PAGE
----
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Community gardens, reclaimed streets highlight Vancouver’s urban summer

A woman sleeps as others rest on giant pillows setup on a block of Robson Street closed to traffic between Howe St. and Hornby St. in Vancouver, B.C., on Thursday September 6, 2012. The temporary installation titled "Pop Rocks," made from the recycled Canada Place sails and recycled beads, is part of the Viva Vancouver program that aims to reduce the use of cars on select city streets during the summer.

DARRYL DYCK/The Globe and Mail

Sometimes it's the small changes that make the biggest differences in how people enjoy their cities – the food cart can provide as much pleasure as the expensive new art gallery. Vancouver isn't immune to the experimental trends popping up in this 21st-century urban age. Here are some of the latest:

A small farm with your condo?

As urban agriculture takes off, community gardens are proliferating in Vancouver parks, with waiting lists for more. And the city has an aggressive plan to plant more trees with edible produce in future years. But Vancouver also has small farms operating on top of downtown parking acreages, in empty lots in the Downtown Eastside, on rooftops. And, most recently, the city announced North America's largest urban orchard – at a former gas station. The social enterprise Sole Food Street Farms will have apples, pears, plums and persimmons in its orchard, planted in moveable boxes at Main and Terminal.

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Playing, napping, eating on the street

Street pavement is a valuable resource that can be used for more than just cars, as many cities are discovering. Vancouver has shut down Robson Street between the art gallery and the courthouse two summers in a row. Last summer, it was filled with giant beanbag-like chairs. This summer, it's wooden tables and benches set out on the road, which has been covered with planking to create a "corduroy road" – the way streets were built in the muddy Pacific Northwest 100 years ago. Streets are doing double-duty elsewhere as well: residents are encouraged to shut them down for block parties; laneways occasionally turn into markets; and the city is creating "parklets" (little decks built over a couple of street parking spaces) here and there. In Surrey, one road in the city centre is shut down regularly to provide space for markets and concerts.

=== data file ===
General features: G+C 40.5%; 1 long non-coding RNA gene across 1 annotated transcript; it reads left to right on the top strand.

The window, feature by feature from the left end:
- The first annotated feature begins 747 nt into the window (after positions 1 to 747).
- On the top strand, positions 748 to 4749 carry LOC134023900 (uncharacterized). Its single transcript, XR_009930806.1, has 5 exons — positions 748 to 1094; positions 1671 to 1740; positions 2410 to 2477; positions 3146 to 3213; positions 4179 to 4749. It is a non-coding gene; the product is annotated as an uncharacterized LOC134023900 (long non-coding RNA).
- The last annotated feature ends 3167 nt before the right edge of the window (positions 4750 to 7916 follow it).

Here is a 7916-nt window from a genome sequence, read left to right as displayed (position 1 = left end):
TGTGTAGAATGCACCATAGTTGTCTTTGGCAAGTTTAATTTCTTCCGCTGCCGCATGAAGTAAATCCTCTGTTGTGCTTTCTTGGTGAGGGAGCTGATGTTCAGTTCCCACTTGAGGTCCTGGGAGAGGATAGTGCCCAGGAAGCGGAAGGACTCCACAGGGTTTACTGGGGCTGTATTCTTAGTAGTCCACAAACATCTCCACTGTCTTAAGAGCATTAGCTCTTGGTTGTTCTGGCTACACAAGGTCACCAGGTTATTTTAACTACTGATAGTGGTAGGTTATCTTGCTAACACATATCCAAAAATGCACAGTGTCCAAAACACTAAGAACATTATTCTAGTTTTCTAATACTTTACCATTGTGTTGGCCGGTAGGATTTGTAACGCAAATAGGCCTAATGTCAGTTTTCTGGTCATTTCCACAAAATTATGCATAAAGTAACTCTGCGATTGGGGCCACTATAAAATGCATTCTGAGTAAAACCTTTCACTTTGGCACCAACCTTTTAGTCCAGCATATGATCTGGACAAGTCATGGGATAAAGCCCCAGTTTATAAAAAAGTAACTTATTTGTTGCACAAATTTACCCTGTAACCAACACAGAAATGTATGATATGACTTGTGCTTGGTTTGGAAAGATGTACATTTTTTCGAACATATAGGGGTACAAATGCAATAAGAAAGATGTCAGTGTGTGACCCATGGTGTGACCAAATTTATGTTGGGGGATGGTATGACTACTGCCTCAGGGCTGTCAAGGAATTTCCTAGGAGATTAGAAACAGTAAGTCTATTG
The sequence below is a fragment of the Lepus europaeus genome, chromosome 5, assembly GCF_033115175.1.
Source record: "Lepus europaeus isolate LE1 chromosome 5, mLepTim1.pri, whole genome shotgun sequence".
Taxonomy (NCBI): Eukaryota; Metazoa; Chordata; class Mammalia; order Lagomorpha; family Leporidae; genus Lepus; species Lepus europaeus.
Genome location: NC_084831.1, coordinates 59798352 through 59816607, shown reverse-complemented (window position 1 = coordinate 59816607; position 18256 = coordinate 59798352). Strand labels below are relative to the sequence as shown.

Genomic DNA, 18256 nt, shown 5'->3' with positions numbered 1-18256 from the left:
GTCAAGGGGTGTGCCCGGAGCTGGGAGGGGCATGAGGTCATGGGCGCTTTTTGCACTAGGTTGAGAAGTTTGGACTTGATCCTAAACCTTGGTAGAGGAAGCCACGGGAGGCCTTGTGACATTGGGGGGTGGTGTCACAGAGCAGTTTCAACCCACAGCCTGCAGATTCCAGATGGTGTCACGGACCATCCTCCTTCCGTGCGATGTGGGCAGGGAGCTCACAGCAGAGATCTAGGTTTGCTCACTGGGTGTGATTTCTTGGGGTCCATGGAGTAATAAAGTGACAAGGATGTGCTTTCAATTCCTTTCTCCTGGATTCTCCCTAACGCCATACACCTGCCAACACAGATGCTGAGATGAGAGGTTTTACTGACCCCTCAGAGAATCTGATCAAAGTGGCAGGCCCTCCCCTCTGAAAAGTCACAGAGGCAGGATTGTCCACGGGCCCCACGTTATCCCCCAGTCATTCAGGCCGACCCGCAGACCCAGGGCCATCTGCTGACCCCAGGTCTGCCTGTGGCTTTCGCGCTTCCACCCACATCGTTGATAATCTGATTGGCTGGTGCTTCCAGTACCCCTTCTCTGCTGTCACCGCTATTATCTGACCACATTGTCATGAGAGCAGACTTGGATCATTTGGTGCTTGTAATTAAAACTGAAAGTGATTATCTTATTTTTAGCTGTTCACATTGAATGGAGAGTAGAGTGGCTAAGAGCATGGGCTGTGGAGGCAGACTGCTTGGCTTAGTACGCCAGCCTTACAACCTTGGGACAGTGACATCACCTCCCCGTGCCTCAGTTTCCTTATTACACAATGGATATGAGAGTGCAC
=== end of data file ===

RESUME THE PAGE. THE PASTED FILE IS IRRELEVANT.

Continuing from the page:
Inventive new places to drink

Vancouver was notorious in its earlier years for its grim drinking destinations: large, dimly lit, barn-like establishments filled with terry cloth-covered tables, the better to soak up the gallons of spilled beer. The prevailing ethos implied that drinkers were animals best kept penned up. Very slowly, the city edged toward allowing alcohol on sidewalk terraces (although insisting they must be railed off in a way that mystifies people from other cities). Earlier this month, council approved zoning changes that will allow the city's proliferating micro-breweries to serve their products in small bars and tasting lounges attached to their operations. Again, not just a Vancouver thing. Surrey will not only allow Central City Brewing, its biggest micro-brewery, to open a tasting lounge at a new facility near the Pattullo Bridge, it actually built the facility and leased it to Central City long-term.

Parties, parties, parties

European cities know that to keep the citizens happy, there must be circuses, not just bread. Go into any city with any pretensions to urbanity during the summer months and you'll find a steady diet of free music performances in the parks and churches, along with festivals in the public squares. Surrey, under Mayor Dianne Watts's ambitious plan to turn it from a suburb into a city, puts on massive free concerts in public parks. The annual Fusion Festival July 20 and 21 features the typical eclectic mix of artists in this wildly multicultural suburb: Delhi to Dublin, Hawksley Workman, Los Lobos and much, much more. In Vancouver, streets are shut down for the annual VIVA program and Granville Street – ground zero for hockey riots and beer-drinking – is being slowly transformed into the main location for festivals, markets, dance parties, and street hockey. Now there's something you'll never see at a Paris summer festival.

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